Pervasive Package Problems

What should we put in our packages?

There is a pervasive problem with how our classes are packaged.

Often, classes are organised into packages by creating a package per stereotype.

A package for all of our “service” classes, a package for all our “repository” classes, a package for our “clients”, a package for all our “configuration” classes, etc.

I think this approach makes intuitive sense, which is why we see it so often. However, I think it leads to undesirable outcomes for our codebase.

Say we have an application with two components; Foo and Bar. Here’s what a package per stereotype structure looks like:

. 
`-- src/main/java/com/foobar
|-- client
| |-- FooClient.java
| |-- BarClient.java
|-- config
| |-- FooConfig.java
| |-- BarConfig.java
|-- service
| |-- BarService.java
| |-- BarInterface.java
| |-- FooInterface.java
| |-- FooService.java
`-- util
|-- FooUtil.java
`-- BarConverter.java

All interaction with Foo and Bar happens via the interfaces; FooInterface and BarInterface. These interfaces are implemented by FooService and BarService. FooService has two dependencies; FooClient and FooUtil. Bar service also has two dependencies; BarClient and BarConverter.

We are using Spring so in our config files we register a @Bean for FooInterface and BarInterface.

class FooConfig {

@Bean
FooInterface foo() {
return new FooService(
new FooClient(),
new FooUtil()
);
}
}

Can you see the problem? Unfortunately it’s hard to spot, and only once your application has grown large will you start feeling the effect.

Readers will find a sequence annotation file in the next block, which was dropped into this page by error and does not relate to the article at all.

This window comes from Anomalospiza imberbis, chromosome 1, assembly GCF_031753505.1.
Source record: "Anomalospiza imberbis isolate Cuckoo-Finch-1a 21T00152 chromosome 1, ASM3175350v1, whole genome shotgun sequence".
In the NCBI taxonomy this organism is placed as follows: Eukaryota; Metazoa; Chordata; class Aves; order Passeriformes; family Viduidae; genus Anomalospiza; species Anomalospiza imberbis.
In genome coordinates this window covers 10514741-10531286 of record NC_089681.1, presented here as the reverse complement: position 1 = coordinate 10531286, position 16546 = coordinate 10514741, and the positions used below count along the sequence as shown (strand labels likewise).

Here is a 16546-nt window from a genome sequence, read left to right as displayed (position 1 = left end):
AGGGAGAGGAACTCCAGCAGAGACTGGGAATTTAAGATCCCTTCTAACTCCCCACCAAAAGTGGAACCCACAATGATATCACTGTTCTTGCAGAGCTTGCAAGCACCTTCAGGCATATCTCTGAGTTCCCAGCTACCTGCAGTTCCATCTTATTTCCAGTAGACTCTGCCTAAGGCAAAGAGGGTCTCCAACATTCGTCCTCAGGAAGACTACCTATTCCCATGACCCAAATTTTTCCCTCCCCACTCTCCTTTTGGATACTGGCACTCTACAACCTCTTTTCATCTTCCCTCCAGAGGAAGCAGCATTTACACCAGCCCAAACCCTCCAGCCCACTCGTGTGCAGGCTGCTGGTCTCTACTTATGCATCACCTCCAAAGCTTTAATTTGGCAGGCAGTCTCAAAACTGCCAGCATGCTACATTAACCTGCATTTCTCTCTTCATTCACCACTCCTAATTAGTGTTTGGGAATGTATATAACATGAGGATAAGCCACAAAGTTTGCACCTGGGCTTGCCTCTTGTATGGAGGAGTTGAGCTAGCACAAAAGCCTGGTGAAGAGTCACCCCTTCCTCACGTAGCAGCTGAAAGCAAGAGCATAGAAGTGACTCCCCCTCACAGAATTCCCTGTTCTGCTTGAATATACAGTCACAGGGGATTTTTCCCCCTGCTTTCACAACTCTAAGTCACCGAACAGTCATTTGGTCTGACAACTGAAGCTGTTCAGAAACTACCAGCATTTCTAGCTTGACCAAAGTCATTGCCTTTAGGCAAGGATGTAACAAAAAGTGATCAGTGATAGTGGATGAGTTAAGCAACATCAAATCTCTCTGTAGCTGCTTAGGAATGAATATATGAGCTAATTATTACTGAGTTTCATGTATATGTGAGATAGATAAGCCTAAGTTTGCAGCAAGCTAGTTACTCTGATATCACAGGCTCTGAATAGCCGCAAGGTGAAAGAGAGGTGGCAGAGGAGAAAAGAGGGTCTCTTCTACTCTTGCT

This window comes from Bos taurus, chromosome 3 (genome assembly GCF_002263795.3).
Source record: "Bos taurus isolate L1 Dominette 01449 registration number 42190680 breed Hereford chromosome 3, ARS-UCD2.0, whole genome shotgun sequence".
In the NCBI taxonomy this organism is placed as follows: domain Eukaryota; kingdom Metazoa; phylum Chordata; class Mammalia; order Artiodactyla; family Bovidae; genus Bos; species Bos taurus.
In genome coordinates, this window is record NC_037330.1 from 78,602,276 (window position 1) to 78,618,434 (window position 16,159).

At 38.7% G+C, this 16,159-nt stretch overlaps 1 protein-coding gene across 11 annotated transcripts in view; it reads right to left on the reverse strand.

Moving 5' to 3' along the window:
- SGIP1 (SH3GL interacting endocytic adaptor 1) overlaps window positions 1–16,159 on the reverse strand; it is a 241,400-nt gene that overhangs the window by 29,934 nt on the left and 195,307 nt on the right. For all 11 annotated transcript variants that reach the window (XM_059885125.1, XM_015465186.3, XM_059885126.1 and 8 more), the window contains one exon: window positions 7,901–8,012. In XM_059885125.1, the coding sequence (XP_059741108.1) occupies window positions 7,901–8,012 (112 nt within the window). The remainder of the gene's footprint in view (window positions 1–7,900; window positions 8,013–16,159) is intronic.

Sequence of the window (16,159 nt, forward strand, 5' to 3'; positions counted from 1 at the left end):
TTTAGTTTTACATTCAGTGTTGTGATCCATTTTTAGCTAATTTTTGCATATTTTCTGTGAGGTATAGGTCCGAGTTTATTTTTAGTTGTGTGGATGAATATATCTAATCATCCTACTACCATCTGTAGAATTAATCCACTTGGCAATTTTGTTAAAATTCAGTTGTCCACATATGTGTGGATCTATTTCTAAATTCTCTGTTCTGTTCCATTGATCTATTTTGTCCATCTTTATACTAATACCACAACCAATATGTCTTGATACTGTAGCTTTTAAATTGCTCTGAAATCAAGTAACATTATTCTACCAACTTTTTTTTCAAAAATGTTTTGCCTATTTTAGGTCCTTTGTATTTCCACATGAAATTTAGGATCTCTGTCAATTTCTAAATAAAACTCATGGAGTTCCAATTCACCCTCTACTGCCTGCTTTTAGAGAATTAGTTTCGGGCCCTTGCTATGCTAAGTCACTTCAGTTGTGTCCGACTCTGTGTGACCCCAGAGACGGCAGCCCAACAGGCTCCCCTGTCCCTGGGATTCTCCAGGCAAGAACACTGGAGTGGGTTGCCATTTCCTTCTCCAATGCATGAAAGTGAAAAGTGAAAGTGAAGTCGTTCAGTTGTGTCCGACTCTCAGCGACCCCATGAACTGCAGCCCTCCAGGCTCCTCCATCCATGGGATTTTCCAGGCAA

Because the configuration files lives in their own package, all the classes they make use of must be made public so they can be accessed by the configuration.

Ideally only FooInterface would be public. All interaction with Foo would be done via the Foo interface. FooService, FooClient, FooUtil would be hidden from the rest of the application, treated as internal implementation details.

When classes are public they may be used anywhere in the codebase. BarService may start using FooUtil for example. This is bad because it couples Foo and Bar. We can no longer refactor the internals of Foo without possibly breaking Bar. Left unchecked this will lead to our code becoming the proverbial big ball of mud.

How should we structure our packages?

I propose: Package per component.

. 
`-- src/main/java/com/foobar
|-- foo
| |-- FooClient.java // package private
| |-- FooConfig.java // package private
| |-- FooInterface.java // public
| |-- FooService.java // package private
| |-- FooUtil.java // package private
`-- bar
|-- BarClient.java // package private
|-- BarConfig.java // package private
|-- BarInterface.java // public
|-- BarService.java // package private
`-- BarConverter.java // package private

Some codebases are structured like this but fail to make classes package private where they could. This means BarService can still make use of FooUtil.

I think this partly is a problem with how Java is taught; we default to making all our classes public. Take a look at any tutorial on https://www.baeldung.com/. It may also be partly due to the lack of an explicit package private keyword.

Don’t despair. We can overcome our poor intuition and bad habits.

Package per component instead of package per stereotype.

Default to package private classes instead of public

Originally published at http://github.com.

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Software Engineer at Wise

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Brett

Software Engineer at Wise

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